Adds Joy: “We also give [children] academic tests to target specific areas, including reading, mathematics, written language—these types of things. We also test memory and attention and look at social, emotional, and behavioral functioning.”

Next Steps
In addition to conducting this sort of testing, the person administering the evaluation also often asks the child’s parents and teacher to fill out questionnaires about the child’s behavior and abilities. After the testing, the evaluator also typically reviews the scores with the family to explain the diagnosis and offer specific recommendations on the best strategies to help support the child. There is, in fact, a wide range of services available for kids with learning disabilities, everything from shortened assignments, to extended time for test-taking, to intensive special education services.
Many of these kids also participate in speech and language therapy to improve their processing and language-interpretation skills. Lesley Wofford, a speech pathologist at Mt. Washington Pediatric Hospital, explains why.
“For example,” she says, “somebody might hear the instructions at school, ‘Go get a book and sit at your desk to read.’ They’ve heard that, but they’ve only processed and interpreted ‘Sit at your desk.’ So, they’re missing a big chunk of the instructions.”

The Good News
But, in the end, while kids with learning disabilities may have to work harder to keep up with their peers, the good news is that, with support, they can shine just as brightly.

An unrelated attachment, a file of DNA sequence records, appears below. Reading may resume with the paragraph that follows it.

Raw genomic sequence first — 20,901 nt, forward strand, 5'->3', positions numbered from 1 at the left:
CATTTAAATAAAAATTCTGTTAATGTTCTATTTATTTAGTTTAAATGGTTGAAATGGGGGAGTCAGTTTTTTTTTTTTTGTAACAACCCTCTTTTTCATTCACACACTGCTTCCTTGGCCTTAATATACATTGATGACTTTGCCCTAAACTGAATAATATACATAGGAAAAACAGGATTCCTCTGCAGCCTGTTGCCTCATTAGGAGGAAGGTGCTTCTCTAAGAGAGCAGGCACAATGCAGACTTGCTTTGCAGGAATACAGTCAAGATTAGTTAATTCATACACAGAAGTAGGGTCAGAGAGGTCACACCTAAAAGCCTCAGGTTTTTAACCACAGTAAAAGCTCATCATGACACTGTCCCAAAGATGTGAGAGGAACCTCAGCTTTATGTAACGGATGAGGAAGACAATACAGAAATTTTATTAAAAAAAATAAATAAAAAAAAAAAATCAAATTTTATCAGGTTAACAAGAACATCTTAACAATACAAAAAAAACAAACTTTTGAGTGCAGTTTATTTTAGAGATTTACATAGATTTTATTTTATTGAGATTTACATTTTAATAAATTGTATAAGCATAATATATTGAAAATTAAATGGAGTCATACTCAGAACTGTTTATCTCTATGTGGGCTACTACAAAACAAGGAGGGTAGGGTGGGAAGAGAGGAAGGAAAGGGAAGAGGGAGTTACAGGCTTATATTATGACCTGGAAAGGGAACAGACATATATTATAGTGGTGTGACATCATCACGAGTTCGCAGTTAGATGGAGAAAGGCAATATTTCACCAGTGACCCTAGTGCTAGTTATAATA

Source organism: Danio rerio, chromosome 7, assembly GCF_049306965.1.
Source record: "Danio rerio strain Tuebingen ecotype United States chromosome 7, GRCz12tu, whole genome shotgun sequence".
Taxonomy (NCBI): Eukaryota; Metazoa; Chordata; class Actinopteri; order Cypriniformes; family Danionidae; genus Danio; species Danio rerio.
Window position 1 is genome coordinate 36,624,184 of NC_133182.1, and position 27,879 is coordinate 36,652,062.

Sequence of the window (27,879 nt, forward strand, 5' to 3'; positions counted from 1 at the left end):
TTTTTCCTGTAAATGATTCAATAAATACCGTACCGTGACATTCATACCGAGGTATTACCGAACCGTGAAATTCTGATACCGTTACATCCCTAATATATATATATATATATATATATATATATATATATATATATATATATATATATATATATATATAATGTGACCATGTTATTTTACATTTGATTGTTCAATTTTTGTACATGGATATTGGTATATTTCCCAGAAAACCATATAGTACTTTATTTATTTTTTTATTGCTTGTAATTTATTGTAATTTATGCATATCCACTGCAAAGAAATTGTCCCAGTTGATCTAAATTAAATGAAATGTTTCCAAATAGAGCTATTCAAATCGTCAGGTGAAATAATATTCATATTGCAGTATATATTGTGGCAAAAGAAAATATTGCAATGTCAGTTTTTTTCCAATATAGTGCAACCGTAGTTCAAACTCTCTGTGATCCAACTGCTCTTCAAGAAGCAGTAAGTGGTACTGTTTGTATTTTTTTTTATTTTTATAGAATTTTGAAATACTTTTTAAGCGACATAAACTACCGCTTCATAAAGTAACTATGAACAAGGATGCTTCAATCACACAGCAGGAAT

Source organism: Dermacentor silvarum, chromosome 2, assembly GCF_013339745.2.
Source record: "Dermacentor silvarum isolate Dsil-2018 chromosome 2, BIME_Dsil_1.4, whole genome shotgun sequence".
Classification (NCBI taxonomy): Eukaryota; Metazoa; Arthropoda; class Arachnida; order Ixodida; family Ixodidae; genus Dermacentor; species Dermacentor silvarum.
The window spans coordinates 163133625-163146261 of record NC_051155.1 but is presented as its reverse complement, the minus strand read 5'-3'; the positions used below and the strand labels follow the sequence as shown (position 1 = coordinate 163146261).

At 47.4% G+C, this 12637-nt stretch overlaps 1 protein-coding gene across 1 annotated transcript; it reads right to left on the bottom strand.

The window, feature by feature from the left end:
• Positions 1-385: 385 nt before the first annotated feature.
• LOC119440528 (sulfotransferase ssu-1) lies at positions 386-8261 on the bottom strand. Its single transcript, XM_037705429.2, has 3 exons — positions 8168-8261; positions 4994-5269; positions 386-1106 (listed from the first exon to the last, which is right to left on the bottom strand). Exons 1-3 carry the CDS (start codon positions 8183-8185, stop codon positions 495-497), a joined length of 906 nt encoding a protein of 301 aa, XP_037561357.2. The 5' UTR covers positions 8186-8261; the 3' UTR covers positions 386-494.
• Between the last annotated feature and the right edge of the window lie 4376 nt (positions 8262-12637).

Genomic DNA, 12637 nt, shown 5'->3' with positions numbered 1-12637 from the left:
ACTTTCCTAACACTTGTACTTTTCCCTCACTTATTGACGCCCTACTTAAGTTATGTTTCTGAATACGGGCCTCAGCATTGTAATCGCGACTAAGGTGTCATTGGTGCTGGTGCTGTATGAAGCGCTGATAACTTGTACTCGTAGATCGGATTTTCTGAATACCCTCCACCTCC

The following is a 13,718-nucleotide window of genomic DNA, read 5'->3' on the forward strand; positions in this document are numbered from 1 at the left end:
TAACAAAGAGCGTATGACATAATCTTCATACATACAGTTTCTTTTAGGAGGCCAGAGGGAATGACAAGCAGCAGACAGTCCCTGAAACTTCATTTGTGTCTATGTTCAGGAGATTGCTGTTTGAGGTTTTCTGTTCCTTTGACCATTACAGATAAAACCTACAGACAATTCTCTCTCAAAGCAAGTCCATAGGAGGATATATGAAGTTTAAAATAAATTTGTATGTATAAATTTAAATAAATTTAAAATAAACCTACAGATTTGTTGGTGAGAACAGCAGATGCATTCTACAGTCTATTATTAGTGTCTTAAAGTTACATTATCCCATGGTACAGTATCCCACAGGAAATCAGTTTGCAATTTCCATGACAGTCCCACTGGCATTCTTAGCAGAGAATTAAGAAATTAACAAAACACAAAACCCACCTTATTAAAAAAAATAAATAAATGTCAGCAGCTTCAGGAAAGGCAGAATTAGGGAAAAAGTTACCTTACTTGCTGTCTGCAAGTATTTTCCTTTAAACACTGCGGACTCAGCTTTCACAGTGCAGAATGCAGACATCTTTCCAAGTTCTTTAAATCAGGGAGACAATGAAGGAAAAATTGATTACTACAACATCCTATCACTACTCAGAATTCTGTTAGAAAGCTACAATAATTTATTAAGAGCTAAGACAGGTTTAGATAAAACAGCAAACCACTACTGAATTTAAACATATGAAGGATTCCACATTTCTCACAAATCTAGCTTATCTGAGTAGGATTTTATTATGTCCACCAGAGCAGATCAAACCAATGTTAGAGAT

Take Conor Albro, for instance.
After a frustrating kindergarten year, his parents transferred him to The Highlands School in Bel Air, an independent, nonprofit, co-educational school serving kids in grades k-8 with language differences as well as ADHD. Currently 11 years old and in his fifth year at The Highlands School, Conor is doing very well, his mom reports.
“It’s amazing when you look at all the famous people who have dyslexia, ADHD, and learning differences,” she says, citing Bill Gates and Albert Einstein as two famous examples.
Then, very proudly, she adds, “We’ve seen huge growth in Conor.” BC

Amy Landsman is regular contributor to Baltimore’s Child and author of the monthly special needs column, Your Special Child.

For More Information
For more information about learning disabilities, visit the National Center for Learning Disabilities website,

© Baltimore’s Child Inc. October 2010

About BC Staff

Baltimore's Child is written by parents like you. Want to contribute? Email our editor Jessica Gregg at [email protected]